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They Taser-Shocked Me and Called Me a Liar: A Bahraini Journalist's Saga in Detention

Reporter Nazeeha Saeed was tortured in the midst of the uprising against Bahrain's repressive rulers.
 
 
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Black smoke billowing from burning tents in Pearl Square in Bahraini capital Manama during the uprising against the government.

 
 
 
 

In May 2011, almost a year and half after a Tunisian street vendor’s self-immolation sparked waves of revolution still rocking the Middle East, Bahraini journalist Nazeeha Saeed was tortured during her 13-hour detention before signing a confession she was not allowed to read.

Saeed, who had been covering Bahrain’s pro-democracy movement for France 24, was blindfolded, slapped, kicked and beaten with a hose in Riffa police station where she had voluntarily gone for questioning.

She was charged with fabricating news reports, working with Iranian and Lebanese channels and being part of a terrorist cell. A photograph of her covering a protest in the capital, Manama, is the only evidence she’s seen.

Following complaints from France24, Bahrain’s Ministry of the Interior launched an investigation that resulted in the acquittal of one female officer two years later.

Saeed was never tried or sentenced. Lingering psychological trauma prevented her from fully returning to work for six months.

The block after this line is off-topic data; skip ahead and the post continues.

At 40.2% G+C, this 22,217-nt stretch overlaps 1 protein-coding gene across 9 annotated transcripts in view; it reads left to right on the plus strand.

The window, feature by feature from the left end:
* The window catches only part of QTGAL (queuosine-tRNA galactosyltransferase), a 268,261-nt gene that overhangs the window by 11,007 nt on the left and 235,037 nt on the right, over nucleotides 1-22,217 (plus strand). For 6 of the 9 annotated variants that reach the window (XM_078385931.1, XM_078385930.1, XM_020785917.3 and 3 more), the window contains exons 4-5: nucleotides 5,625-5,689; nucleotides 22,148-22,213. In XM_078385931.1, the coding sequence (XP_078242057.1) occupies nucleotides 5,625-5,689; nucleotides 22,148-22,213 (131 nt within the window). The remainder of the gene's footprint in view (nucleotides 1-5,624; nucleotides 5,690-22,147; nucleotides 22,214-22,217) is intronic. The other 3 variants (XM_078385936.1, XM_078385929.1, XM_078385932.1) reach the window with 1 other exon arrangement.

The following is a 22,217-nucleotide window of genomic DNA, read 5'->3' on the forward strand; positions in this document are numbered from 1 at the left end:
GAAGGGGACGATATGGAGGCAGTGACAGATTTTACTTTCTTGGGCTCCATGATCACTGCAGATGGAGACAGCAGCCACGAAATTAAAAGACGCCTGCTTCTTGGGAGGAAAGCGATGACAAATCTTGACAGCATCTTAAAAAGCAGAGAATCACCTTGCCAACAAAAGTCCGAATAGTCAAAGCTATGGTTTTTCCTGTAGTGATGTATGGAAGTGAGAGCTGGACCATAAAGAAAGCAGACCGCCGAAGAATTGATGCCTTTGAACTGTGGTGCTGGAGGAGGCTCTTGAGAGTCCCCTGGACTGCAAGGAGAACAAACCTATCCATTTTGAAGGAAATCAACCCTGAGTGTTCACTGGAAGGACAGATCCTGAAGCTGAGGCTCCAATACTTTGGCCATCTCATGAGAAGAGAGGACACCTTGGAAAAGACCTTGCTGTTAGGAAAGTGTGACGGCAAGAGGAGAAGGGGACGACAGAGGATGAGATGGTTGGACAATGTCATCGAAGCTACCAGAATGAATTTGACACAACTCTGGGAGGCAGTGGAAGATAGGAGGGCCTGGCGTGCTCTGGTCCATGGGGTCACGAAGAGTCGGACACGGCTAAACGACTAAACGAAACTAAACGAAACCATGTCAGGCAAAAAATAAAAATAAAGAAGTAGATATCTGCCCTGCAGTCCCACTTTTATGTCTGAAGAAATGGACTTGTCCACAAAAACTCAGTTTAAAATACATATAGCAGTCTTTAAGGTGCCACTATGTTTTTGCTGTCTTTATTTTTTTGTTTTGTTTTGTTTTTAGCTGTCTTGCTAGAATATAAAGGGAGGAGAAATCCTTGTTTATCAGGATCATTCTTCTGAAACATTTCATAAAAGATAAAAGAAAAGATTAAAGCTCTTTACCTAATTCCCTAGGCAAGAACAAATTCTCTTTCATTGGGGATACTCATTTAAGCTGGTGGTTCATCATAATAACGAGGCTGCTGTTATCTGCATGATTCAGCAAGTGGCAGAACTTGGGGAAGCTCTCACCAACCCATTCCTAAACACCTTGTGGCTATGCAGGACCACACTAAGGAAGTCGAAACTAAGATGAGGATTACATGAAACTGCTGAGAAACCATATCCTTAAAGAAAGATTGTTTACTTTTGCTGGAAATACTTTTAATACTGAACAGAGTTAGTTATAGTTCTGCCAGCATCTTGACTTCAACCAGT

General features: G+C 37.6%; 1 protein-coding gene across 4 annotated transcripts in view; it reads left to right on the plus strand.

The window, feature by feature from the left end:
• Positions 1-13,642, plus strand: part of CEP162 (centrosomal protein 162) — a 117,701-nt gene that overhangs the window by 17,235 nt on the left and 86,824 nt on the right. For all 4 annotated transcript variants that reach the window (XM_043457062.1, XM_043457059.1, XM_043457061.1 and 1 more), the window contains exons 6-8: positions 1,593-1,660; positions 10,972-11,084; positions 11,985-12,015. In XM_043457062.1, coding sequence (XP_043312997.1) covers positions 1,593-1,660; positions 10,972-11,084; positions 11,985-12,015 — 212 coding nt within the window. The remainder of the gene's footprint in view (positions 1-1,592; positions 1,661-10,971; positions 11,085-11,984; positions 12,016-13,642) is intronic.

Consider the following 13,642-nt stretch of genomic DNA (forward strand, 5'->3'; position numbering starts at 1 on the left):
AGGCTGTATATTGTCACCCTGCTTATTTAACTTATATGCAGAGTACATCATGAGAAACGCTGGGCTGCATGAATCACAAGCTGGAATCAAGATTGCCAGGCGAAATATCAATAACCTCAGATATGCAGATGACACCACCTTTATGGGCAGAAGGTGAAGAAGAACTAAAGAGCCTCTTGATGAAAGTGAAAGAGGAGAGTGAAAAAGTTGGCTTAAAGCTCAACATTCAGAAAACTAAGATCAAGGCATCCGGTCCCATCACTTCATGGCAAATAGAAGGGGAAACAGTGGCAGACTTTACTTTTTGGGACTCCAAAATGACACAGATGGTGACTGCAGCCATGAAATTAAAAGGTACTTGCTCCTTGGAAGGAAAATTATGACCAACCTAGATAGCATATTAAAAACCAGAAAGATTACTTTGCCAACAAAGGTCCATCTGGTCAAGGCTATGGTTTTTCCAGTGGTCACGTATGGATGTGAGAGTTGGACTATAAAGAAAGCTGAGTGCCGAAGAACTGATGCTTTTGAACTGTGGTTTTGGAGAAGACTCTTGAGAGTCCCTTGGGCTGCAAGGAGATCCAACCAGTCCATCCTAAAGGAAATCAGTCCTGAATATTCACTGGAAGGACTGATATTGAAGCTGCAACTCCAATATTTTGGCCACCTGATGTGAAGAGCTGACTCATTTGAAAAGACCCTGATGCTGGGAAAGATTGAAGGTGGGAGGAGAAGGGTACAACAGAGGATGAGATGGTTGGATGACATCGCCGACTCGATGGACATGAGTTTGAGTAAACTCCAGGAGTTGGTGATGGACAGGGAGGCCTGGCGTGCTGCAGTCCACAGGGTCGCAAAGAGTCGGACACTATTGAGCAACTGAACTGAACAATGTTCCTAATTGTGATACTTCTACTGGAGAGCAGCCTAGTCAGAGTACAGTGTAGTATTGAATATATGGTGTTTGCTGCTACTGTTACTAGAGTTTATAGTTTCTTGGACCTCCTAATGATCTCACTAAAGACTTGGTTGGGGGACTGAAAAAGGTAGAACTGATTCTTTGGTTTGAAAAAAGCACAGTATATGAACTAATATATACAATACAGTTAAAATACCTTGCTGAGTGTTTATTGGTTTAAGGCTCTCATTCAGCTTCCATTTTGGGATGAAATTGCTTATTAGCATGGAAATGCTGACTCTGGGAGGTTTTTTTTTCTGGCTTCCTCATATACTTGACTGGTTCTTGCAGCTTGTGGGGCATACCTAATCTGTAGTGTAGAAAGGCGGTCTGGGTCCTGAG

Though King Hamad of Bahrain’s ruling Sunni Al-Khalifa family has urged for reform in the Shia-majority island kingdom, freedom of association and online activism are severely restricted, while charges of torture and unfair trials continue to surface.

More than 60 people have died since protests began in February 2011.

On Jul. 9, Bahraini officials said two attacks in a Shia-majority village left one police officer dead and at least three others injured.

“My country was not violent before Feburary 2011,” Saeed told IPS correspondent Jasmin Ramsey. Excerpts from the interview follow.

Q: What is press freedom like in Bahrain?

A: Since two years ago, it has not been easy for us journalists to work. The freedom we were used to has been reduced. We have to be careful with each and every word we write and say in our coverage. We can be arrested; we can be interrogated just for using certain words.

Q: What happened two years ago?

A: Two years and four months ago the uprising started in Bahrain. People went into the streets inspired by the Arab Spring, asking for more freedom, democracy and accountability. But there was a huge crackdown and maybe that’s why people in Washington and other cities don’t really know what happened.

Maybe they know that at one point people went out to protest in Pearl Square for a month, but since then they may have heard little to nothing because most of the protestors were either arrested, sacked from their jobs or left the country because they felt they were in danger. Some were killed.

Q: Can you describe what happened to you while in police custody?

A: On May 22, 2011, I got a call to go to the Ministry of Interior for questioning. Sometimes they come to your house, sometimes they call. I am a journalist. I thought it would be good to cooperate. I thought it wouldn’t be more than a couple of hours so I didn’t inform my family, I only told France24 on the way to the station.

A male officer met me and said it’s better I tell him everything because it’s useless to lie. He said they had all the videos, phone calls and pictures that prove I’m guilty.

Q: What did they charge you with?

A: There were three charges. Fabricating reports and news, dealing with Iranian and Lebanese channels that I have never worked with, and they accused me of being part of a terrorist cell – its media element.
I said where did you get this from if I didn’t do these things?

 
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